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<a href="" target="_blank">Nice story</a> published in today's Boston Globe.<br><br><b><span style="font-size:x-large;">Homespun wisdom</span></b><br><b><span style="font-size:large;">Beloved Newton bike-shop mechanic, cyber-sage Sheldon Brown will be missed</span></b><br><br><img alt="" src="" style="border:0px solid;"><br><span style="font-size:xx-small;">Harriet Fell was hugged by her two children, George and Tova, in Newton on Tuesday amid part of her husband’s collection of bicycles. (Globe Staff Photo / Joanne Rathe)</span><br><br><span style="font-size:xx-small;">By Ross Kerber</span><br><span style="font-size:xx-small;">Globe Staff / February 8, 2008</span><br><br>
To his legion of local customers, Sheldon Brown was an outgoing Newton bike-shop mechanic who could fix just about anything on wheels. To a worldwide readership, Brown was a sage in cyberspace, using his widely read Web pages to hold forth on everything from the merits of leather saddles to the care of old English three-speed hubs.<br><br>
When he died earlier this week of an apparent heart attack at 63, the news shook not just the close-knit cycling community in Massachusetts, but also readers of <a href="" target="_blank"><span style="color:#45569C;"></span></a> far and wide.<br><br>
"He was the spine of the industry," said Richard Fries, a charity ride organizer in Boston. "He represented all those mechanics out there who have to work on the new stuff as it comes out."<br><br>
Brown's homespun wisdom on his personal website was interwoven with pages he created for the West Newton shop where he worked, Harris Cyclery Inc., just a few blocks from his home. The websites evolved from a hobby to become some of the best-known cycling sites and the first public source of news of his passing when shop employees posted a note after his death early Monday.<br><br>
The Web pages and the hundreds of e-mails Brown sent daily with free advice to fellow cyclists made him so well known that he was picked as a featured speaker at the bicycle industry's annual trade show in Las Vegas in September, along with Tour de France winners like Greg LeMond.<br><br>
On a blog this week, show marketing manager Rich Kelly described how he jumped at the chance to put Brown on a closed-circuit television program. "Sheldon would make the perfect guest, I thought to myself," Kelly wrote. "He's interesting, opinionated, [and] loved by thousands of cyclists."<br><br>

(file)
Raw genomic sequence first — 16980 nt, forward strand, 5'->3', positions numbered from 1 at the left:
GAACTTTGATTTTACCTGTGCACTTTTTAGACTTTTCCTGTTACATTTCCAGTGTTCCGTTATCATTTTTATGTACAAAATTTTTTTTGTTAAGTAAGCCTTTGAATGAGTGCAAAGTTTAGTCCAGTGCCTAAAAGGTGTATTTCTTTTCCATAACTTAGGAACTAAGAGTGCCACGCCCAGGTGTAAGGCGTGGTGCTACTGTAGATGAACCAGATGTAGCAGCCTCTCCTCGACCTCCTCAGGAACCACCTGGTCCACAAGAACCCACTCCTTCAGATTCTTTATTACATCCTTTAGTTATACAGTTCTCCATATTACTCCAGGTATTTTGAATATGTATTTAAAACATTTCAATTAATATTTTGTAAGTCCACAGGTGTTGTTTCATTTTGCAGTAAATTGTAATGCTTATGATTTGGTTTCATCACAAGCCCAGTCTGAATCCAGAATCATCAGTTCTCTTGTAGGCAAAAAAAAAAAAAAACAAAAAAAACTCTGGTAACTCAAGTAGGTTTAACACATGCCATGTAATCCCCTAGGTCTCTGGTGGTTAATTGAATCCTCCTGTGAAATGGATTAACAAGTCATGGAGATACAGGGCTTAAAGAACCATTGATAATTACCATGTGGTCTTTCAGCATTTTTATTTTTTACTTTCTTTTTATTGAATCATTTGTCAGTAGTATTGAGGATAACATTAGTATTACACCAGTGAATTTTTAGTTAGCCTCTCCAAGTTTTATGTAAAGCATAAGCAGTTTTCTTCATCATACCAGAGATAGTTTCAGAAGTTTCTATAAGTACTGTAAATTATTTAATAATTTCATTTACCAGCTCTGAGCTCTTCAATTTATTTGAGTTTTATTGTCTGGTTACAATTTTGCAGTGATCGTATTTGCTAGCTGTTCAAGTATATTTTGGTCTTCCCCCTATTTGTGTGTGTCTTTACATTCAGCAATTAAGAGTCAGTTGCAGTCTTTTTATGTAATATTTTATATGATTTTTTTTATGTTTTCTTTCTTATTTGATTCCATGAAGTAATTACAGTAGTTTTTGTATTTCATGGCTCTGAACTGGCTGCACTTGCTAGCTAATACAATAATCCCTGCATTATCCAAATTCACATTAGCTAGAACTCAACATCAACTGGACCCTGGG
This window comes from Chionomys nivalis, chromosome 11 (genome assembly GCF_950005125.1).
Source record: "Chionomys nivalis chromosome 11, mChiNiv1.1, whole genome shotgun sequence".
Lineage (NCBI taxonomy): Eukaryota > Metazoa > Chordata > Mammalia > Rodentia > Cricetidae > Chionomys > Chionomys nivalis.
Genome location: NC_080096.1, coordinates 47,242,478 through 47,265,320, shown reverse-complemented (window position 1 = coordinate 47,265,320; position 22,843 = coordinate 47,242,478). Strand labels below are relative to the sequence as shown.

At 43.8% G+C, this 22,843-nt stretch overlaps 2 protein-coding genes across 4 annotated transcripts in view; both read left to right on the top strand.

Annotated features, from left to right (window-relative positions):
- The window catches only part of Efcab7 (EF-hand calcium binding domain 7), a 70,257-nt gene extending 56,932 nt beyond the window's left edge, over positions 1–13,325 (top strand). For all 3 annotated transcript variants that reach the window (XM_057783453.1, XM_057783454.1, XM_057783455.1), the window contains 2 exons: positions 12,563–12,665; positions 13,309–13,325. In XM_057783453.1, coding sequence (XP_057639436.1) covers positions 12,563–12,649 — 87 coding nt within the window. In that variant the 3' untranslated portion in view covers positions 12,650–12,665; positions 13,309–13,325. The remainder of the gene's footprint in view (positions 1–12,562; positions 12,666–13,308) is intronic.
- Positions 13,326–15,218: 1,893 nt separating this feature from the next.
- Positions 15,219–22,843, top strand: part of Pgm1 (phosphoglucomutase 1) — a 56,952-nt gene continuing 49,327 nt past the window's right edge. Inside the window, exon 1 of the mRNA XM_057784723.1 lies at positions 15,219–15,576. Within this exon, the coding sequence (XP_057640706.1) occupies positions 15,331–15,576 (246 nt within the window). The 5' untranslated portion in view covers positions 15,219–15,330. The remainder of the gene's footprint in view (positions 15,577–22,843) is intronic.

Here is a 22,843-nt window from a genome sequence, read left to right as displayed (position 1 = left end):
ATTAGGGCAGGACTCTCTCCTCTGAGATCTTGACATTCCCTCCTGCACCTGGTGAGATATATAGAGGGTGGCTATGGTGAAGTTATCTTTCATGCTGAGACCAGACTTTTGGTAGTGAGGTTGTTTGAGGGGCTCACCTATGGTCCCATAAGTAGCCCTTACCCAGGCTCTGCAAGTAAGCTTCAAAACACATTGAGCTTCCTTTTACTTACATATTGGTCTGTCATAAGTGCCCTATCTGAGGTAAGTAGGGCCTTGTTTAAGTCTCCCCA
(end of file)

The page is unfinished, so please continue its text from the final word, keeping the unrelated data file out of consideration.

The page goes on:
The websites also drove a booming e-commerce business for the shop, which owner Aaron Harris estimates brings in more than half of its revenue. Harris said he never tried to put Brown under contract, as many friends urged, since Brown told him he loved the work.<br><br>
"Everything we did was on a handshake, and you don't see that anymore today," Harris said.<br><br>
Bearded and heavyset, Brown was diagnosed last year with multiple sclerosis that curbed his riding, a difficult situation for someone so identified with two-wheeled transportation that he went by the nickname captbike on e-mail.<br><br>
Tom Quinn, Harris Cyclery's e-commerce manager, said Brown never complained about the illness and seemed to get as much enjoyment from a recumbent tricycle he could still ride.<br><br>
According to details he posted, Brown spent his early years in North Tarrytown, N.Y. After his father, an engineer, died in a plane crash in 1953, his mother moved the family to Marblehead, where she was an antiques dealer and later a librarian.<br><br>
Brown described tinkering with bicycles as a child and building them from parts at the town dump to sell for spending money. A longtime friend, John Allen of Waltham, met Brown working in a Cambridgeport bike shop in 1972.<br><br>
Soon after, Brown was among a group that began The Bicycle Repair Collective in Cambridge, a freethinking enterprise that has evolved into what is today Broadway Bicycle School near Central Square.<br><br>
Allen recalls Brown describing how he was "purged by Maoists" who had taken over the collective's leadership and then took a job at a Boston store repairing cameras, another deep interest. He kept riding, including one 1979 outing sponsored by the Charles River Wheelmen, a local club, where he met his future wife.<br><br>
According to Allen, Harriet Fell first noticed Brown for the difficult-to-ride, fixed-gear bike he was peddling. Brown, meanwhile, noticed the rare British hand-built frame Fell was riding.<br><br>
Despite their mismatched credentials - Brown never finished college, while Fell had a doctorate in math - they were married in 1979 and soon had two children, Tova and George.<br><br>
Fell, now a computer science professor at Northeastern University, said that when Brown lost his camera-repair job around 1980, she suggested he return to bicycle repair. He worked at several area shops, including Spoke 'n' Wheel in Waltham and Wheelworks in Belmont, before joining Harris around 1990.<br><br>
Brown told the Globe in 2002 how he became involved with online discussion groups in the early 1990s, then branched into Web work for Harris that combined content for the shop with information about his own interests.<br><br>
For instance, one page lists details of Brown's personal collection of 40-odd bicycles, ranging from mountain bikes to a 1954 Rudge four-speed with steel pedals so sharp, Brown wrote, that "anyone who tries to steal it will likely suffer severe injury!"<br><br>
Fell and Quinn said they will maintain the Web pages. "The business goes on, as Sheldon would have it," Quinn wrote in e-mail.<br><br>
A memorial service will be held at 1:30 p.m. March 2, at the First Unitarian Society in Newton, in West Newton.

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That's very nice obit. I can only hope mine is 1/10th as nice.<br><br>
He will be missed by so many.
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